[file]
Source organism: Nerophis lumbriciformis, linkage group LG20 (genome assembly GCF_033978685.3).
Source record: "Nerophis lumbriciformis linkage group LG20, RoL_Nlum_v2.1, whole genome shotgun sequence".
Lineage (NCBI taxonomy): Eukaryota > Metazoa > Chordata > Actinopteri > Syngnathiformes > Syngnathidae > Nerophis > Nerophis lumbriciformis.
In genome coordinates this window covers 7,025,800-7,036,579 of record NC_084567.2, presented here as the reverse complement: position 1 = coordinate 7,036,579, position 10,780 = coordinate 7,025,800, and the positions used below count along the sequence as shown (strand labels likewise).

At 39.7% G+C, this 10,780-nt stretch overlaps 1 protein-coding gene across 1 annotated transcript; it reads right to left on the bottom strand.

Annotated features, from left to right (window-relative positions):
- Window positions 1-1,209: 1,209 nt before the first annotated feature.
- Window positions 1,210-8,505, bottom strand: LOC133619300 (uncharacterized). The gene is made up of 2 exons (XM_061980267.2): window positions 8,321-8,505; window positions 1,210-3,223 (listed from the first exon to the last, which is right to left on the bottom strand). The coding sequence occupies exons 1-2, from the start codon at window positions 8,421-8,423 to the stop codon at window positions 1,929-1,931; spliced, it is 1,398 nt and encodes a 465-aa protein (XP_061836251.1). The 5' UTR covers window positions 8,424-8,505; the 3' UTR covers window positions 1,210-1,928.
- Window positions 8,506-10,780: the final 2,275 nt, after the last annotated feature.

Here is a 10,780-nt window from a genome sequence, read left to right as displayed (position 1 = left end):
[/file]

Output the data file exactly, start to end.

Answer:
Source organism: Nerophis lumbriciformis, linkage group LG20 (genome assembly GCF_033978685.3).
Source record: "Nerophis lumbriciformis linkage group LG20, RoL_Nlum_v2.1, whole genome shotgun sequence".
Lineage (NCBI taxonomy): Eukaryota > Metazoa > Chordata > Actinopteri > Syngnathiformes > Syngnathidae > Nerophis > Nerophis lumbriciformis.
In genome coordinates this window covers 7,025,800-7,036,579 of record NC_084567.2, presented here as the reverse complement: position 1 = coordinate 7,036,579, position 10,780 = coordinate 7,025,800, and the positions used below count along the sequence as shown (strand labels likewise).

At 39.7% G+C, this 10,780-nt stretch overlaps 1 protein-coding gene across 1 annotated transcript; it reads right to left on the bottom strand.

Annotated features, from left to right (window-relative positions):
- Window positions 1-1,209: 1,209 nt before the first annotated feature.
- Window positions 1,210-8,505, bottom strand: LOC133619300 (uncharacterized). The gene is made up of 2 exons (XM_061980267.2): window positions 8,321-8,505; window positions 1,210-3,223 (listed from the first exon to the last, which is right to left on the bottom strand). The coding sequence occupies exons 1-2, from the start codon at window positions 8,421-8,423 to the stop codon at window positions 1,929-1,931; spliced, it is 1,398 nt and encodes a 465-aa protein (XP_061836251.1). The 5' UTR covers window positions 8,424-8,505; the 3' UTR covers window positions 1,210-1,928.
- Window positions 8,506-10,780: the final 2,275 nt, after the last annotated feature.

Here is a 10,780-nt window from a genome sequence, read left to right as displayed (position 1 = left end):